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13 June 1997 Edition

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Human rights groups call for bullets ban

CLARA REILLY OF THE United Campaign Against Plastics (UCAPB) has called on the British Labour Party to ``honour their pre-election policy and ban [plastic bullets] immediately''. Reilly was speaking after the British government announced that its armed forces in the Six Counties had been using ``faulty'' plastic bullets since 1994.

The Committee on the Administration of Justice (CAJ), Sinn Féin and the SDLP echoed Reilly's call for plastic bullets to be banned.

Up to 9,000 rounds from a faulty consignment of bullets were fired by the crown forces since 1994 and before their withdrawal in April of this year. According to the British government's Defence Procurement Minister Lord Gilbert one third of a 284,500 batch of plastic bullets issued in 1994 had a velocity of 72-76 metres per second instead of the regulation 70 metres or 156 miles per hour.

Insisting that the weapon be banned Clara Reilly stated that the British government has before offered the excuse that some of those killed by the anti-riot weapon died because of faults. ``The design faults of these weapons had been known since 1974,'' she said. She also said it was ``significant that this admission comes days after a report by the largest human rights organisation in the USA damned the RUC and British Army for the use of these horrific weapons''.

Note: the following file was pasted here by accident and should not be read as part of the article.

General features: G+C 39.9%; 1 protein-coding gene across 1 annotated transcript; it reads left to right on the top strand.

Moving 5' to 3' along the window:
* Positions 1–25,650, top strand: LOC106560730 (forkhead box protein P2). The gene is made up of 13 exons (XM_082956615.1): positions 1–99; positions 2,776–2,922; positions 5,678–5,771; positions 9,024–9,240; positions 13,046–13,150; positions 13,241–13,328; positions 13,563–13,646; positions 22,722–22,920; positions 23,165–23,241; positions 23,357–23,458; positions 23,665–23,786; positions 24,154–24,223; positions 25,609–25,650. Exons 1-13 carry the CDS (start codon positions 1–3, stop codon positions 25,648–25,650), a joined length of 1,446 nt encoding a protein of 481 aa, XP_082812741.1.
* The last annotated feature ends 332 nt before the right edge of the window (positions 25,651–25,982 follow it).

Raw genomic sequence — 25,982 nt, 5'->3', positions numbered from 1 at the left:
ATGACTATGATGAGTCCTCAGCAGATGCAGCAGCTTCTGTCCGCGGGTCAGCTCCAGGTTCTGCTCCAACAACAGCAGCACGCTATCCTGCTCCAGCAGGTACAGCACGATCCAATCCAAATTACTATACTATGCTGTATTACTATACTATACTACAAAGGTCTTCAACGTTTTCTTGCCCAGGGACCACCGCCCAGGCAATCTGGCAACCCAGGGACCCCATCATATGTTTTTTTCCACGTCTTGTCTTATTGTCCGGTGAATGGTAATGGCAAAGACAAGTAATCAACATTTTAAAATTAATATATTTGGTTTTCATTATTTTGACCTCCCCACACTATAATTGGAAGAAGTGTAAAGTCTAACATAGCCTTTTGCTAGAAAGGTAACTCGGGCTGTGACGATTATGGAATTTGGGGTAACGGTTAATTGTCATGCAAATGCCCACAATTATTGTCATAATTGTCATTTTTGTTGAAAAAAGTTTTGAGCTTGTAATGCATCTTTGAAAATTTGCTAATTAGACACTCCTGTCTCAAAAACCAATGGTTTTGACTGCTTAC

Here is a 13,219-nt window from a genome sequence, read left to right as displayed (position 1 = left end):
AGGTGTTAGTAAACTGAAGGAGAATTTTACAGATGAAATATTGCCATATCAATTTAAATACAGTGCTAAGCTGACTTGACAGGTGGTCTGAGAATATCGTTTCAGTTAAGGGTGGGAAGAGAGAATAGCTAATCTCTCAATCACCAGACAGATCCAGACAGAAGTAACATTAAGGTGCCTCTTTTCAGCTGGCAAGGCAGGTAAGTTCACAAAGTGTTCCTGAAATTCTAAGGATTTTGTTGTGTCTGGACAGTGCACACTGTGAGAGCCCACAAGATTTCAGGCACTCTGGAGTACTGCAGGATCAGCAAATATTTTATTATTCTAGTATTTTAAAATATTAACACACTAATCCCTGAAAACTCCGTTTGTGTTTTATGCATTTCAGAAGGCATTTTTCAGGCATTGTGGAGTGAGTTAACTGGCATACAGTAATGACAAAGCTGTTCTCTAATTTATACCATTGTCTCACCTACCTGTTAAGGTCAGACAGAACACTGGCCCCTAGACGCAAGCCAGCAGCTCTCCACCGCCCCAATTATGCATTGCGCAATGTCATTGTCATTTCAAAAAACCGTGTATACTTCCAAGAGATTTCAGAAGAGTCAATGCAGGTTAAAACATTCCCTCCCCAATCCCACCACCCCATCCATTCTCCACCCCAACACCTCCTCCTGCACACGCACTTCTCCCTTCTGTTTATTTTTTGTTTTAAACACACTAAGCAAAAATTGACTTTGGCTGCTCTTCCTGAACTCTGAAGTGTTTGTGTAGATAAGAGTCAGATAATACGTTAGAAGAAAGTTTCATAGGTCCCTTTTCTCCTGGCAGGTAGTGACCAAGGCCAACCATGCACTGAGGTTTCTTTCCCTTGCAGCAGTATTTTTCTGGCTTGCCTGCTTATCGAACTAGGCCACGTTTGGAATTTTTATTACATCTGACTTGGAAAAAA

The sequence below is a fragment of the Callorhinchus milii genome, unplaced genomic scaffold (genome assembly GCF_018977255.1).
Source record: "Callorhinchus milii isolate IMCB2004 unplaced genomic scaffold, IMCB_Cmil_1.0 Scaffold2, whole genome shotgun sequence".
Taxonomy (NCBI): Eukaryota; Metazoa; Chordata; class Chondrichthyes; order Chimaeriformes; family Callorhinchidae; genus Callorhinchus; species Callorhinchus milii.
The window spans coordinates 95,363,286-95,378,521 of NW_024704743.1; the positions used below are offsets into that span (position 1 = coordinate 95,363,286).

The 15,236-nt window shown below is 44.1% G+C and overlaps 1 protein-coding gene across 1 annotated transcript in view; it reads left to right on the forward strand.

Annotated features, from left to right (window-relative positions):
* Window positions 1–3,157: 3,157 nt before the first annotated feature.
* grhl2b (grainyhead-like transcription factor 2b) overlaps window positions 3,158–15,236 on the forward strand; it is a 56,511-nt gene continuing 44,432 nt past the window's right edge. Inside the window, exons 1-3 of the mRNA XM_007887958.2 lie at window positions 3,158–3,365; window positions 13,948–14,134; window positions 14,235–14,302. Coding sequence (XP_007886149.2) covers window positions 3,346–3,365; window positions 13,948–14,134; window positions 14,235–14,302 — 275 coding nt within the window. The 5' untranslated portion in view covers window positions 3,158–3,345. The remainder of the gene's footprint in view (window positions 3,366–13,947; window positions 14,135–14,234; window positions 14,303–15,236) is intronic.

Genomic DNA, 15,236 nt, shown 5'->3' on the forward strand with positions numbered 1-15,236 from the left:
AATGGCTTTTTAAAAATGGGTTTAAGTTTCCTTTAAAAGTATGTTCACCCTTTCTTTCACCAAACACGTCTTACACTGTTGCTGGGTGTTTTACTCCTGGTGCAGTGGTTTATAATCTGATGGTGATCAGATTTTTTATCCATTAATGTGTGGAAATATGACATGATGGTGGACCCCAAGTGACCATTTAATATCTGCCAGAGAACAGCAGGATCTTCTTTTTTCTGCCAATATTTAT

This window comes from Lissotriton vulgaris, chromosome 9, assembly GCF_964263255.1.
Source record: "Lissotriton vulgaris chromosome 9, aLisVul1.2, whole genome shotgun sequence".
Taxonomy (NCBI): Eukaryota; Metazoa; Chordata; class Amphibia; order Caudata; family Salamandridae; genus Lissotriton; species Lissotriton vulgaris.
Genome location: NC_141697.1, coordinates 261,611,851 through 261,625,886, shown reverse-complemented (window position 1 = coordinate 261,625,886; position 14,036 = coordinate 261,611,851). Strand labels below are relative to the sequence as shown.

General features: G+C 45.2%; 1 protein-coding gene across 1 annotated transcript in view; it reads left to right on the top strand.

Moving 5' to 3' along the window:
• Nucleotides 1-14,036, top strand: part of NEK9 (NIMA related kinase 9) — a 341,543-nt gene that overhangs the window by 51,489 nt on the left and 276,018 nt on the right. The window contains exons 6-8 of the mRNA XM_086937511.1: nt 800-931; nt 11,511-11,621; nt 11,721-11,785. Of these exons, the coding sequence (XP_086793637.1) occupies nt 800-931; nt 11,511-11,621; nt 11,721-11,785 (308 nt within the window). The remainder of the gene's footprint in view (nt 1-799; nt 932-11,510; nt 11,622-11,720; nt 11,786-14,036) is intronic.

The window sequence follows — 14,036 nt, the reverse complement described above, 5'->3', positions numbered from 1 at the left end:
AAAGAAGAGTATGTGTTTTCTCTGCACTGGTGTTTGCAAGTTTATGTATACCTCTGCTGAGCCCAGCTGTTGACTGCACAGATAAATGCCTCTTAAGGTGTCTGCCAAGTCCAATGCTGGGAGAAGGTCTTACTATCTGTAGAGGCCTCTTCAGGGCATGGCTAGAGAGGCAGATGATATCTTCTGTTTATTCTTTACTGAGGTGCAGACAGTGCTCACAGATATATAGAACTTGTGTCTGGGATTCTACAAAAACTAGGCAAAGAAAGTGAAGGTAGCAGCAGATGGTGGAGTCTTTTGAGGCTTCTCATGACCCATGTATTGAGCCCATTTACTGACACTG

Sinn Féin's national chairperson Mitchel McLaughlin also dismissed the news as ``a cynical attempt at damage limitation''.

``The injuries received by nationalist youths in the aftermath of Drumcree last year were not down to faulty weapons, but were the result of the RUC and British Army deliberately intending to kill or maim. Almost 5,000 of these bullets were fired in Derry alone over a three night period last July,'' he said.

Seventeen people, mostly children, have been killed by plastic and rubber bullets since their introduction, most struck in the upper body or head in contradiction to the regulations for the use of the weapon.

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